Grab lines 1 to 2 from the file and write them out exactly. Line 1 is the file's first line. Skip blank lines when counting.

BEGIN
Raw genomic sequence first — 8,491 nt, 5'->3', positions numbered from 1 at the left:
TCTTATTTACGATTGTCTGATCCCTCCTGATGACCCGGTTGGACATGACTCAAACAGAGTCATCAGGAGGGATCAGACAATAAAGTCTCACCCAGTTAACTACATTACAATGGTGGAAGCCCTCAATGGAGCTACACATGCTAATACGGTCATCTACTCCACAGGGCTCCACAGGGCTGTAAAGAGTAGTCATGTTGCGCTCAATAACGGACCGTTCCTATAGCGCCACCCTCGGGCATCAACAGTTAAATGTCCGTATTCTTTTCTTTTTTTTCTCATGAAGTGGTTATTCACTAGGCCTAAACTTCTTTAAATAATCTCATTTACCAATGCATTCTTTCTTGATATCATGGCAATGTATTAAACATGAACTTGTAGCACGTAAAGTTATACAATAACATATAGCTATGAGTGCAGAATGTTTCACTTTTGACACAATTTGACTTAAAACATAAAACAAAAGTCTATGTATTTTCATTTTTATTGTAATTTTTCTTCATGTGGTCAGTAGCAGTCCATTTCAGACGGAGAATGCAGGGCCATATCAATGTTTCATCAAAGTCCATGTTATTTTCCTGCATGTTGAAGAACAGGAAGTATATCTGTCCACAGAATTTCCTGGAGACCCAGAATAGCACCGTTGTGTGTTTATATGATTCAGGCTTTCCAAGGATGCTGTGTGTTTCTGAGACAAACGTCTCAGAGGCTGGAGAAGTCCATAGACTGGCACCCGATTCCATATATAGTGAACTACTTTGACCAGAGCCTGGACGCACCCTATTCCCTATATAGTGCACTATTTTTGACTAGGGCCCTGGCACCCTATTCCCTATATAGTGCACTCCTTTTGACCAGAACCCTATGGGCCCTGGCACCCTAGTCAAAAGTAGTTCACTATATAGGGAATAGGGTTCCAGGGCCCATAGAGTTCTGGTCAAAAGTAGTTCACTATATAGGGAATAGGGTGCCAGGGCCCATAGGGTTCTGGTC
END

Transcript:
Raw genomic sequence first — 8,491 nt, 5'->3', positions numbered from 1 at the left:
TCTTATTTACGATTGTCTGATCCCTCCTGATGACCCGGTTGGACATGACTCAAACAGAGTCATCAGGAGGGATCAGACAATAAAGTCTCACCCAGTTAACTACATTACAATGGTGGAAGCCCTCAATGGAGCTACACATGCTAATACGGTCATCTACTCCACAGGGCTCCACAGGGCTGTAAAGAGTAGTCATGTTGCGCTCAATAACGGACCGTTCCTATAGCGCCACCCTCGGGCATCAACAGTTAAATGTCCGTATTCTTTTCTTTTTTTTCTCATGAAGTGGTTATTCACTAGGCCTAAACTTCTTTAAATAATCTCATTTACCAATGCATTCTTTCTTGATATCATGGCAATGTATTAAACATGAACTTGTAGCACGTAAAGTTATACAATAACATATAGCTATGAGTGCAGAATGTTTCACTTTTGACACAATTTGACTTAAAACATAAAACAAAAGTCTATGTATTTTCATTTTTATTGTAATTTTTCTTCATGTGGTCAGTAGCAGTCCATTTCAGACGGAGAATGCAGGGCCATATCAATGTTTCATCAAAGTCCATGTTATTTTCCTGCATGTTGAAGAACAGGAAGTATATCTGTCCACAGAATTTCCTGGAGACCCAGAATAGCACCGTTGTGTGTTTATATGATTCAGGCTTTCCAAGGATGCTGTGTGTTTCTGAGACAAACGTCTCAGAGGCTGGAGAAGTCCATAGACTGGCACCCGATTCCATATATAGTGAACTACTTTGACCAGAGCCTGGACGCACCCTATTCCCTATATAGTGCACTATTTTTGACTAGGGCCCTGGCACCCTATTCCCTATATAGTGCACTCCTTTTGACCAGAACCCTATGGGCCCTGGCACCCTAGTCAAAAGTAGTTCACTATATAGGGAATAGGGTTCCAGGGCCCATAGAGTTCTGGTCAAAAGTAGTTCACTATATAGGGAATAGGGTGCCAGGGCCCATAGGGTTCTGGTC